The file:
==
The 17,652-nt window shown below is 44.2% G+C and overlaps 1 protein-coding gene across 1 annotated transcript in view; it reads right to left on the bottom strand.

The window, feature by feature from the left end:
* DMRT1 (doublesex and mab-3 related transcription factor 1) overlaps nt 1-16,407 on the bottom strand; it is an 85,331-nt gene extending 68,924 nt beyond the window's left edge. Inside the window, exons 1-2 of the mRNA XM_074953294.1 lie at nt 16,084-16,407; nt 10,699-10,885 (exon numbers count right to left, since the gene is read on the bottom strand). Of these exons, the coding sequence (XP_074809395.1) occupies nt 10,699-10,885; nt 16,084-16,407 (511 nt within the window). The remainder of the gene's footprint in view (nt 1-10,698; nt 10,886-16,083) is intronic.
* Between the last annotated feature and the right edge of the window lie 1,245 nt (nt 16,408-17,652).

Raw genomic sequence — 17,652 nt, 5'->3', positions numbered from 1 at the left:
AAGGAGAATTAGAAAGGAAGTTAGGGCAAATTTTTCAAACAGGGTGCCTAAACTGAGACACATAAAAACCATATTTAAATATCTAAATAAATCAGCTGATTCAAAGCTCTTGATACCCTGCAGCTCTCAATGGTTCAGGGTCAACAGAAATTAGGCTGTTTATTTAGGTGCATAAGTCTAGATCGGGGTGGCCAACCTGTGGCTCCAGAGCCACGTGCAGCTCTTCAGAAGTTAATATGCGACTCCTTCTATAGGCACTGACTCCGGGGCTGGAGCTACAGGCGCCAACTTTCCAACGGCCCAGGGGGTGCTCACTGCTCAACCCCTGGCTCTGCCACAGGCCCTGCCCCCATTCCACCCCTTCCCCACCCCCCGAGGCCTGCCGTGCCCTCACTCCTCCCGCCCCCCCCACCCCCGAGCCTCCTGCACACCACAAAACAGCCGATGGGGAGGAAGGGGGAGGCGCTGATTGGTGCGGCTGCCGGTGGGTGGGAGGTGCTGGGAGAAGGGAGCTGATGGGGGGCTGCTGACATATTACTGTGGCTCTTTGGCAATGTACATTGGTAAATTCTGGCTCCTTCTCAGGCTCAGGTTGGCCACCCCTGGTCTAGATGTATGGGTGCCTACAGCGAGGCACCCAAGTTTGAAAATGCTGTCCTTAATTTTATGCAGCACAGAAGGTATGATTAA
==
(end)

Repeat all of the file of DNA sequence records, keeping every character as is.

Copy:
The 17,652-nt window shown below is 44.2% G+C and overlaps 1 protein-coding gene across 1 annotated transcript in view; it reads right to left on the bottom strand.

The window, feature by feature from the left end:
* DMRT1 (doublesex and mab-3 related transcription factor 1) overlaps nt 1-16,407 on the bottom strand; it is an 85,331-nt gene extending 68,924 nt beyond the window's left edge. Inside the window, exons 1-2 of the mRNA XM_074953294.1 lie at nt 16,084-16,407; nt 10,699-10,885 (exon numbers count right to left, since the gene is read on the bottom strand). Of these exons, the coding sequence (XP_074809395.1) occupies nt 10,699-10,885; nt 16,084-16,407 (511 nt within the window). The remainder of the gene's footprint in view (nt 1-10,698; nt 10,886-16,083) is intronic.
* Between the last annotated feature and the right edge of the window lie 1,245 nt (nt 16,408-17,652).

Raw genomic sequence — 17,652 nt, 5'->3', positions numbered from 1 at the left:
AAGGAGAATTAGAAAGGAAGTTAGGGCAAATTTTTCAAACAGGGTGCCTAAACTGAGACACATAAAAACCATATTTAAATATCTAAATAAATCAGCTGATTCAAAGCTCTTGATACCCTGCAGCTCTCAATGGTTCAGGGTCAACAGAAATTAGGCTGTTTATTTAGGTGCATAAGTCTAGATCGGGGTGGCCAACCTGTGGCTCCAGAGCCACGTGCAGCTCTTCAGAAGTTAATATGCGACTCCTTCTATAGGCACTGACTCCGGGGCTGGAGCTACAGGCGCCAACTTTCCAACGGCCCAGGGGGTGCTCACTGCTCAACCCCTGGCTCTGCCACAGGCCCTGCCCCCATTCCACCCCTTCCCCACCCCCCGAGGCCTGCCGTGCCCTCACTCCTCCCGCCCCCCCCACCCCCGAGCCTCCTGCACACCACAAAACAGCCGATGGGGAGGAAGGGGGAGGCGCTGATTGGTGCGGCTGCCGGTGGGTGGGAGGTGCTGGGAGAAGGGAGCTGATGGGGGGCTGCTGACATATTACTGTGGCTCTTTGGCAATGTACATTGGTAAATTCTGGCTCCTTCTCAGGCTCAGGTTGGCCACCCCTGGTCTAGATGTATGGGTGCCTACAGCGAGGCACCCAAGTTTGAAAATGCTGTCCTTAATTTTATGCAGCACAGAAGGTATGATTAA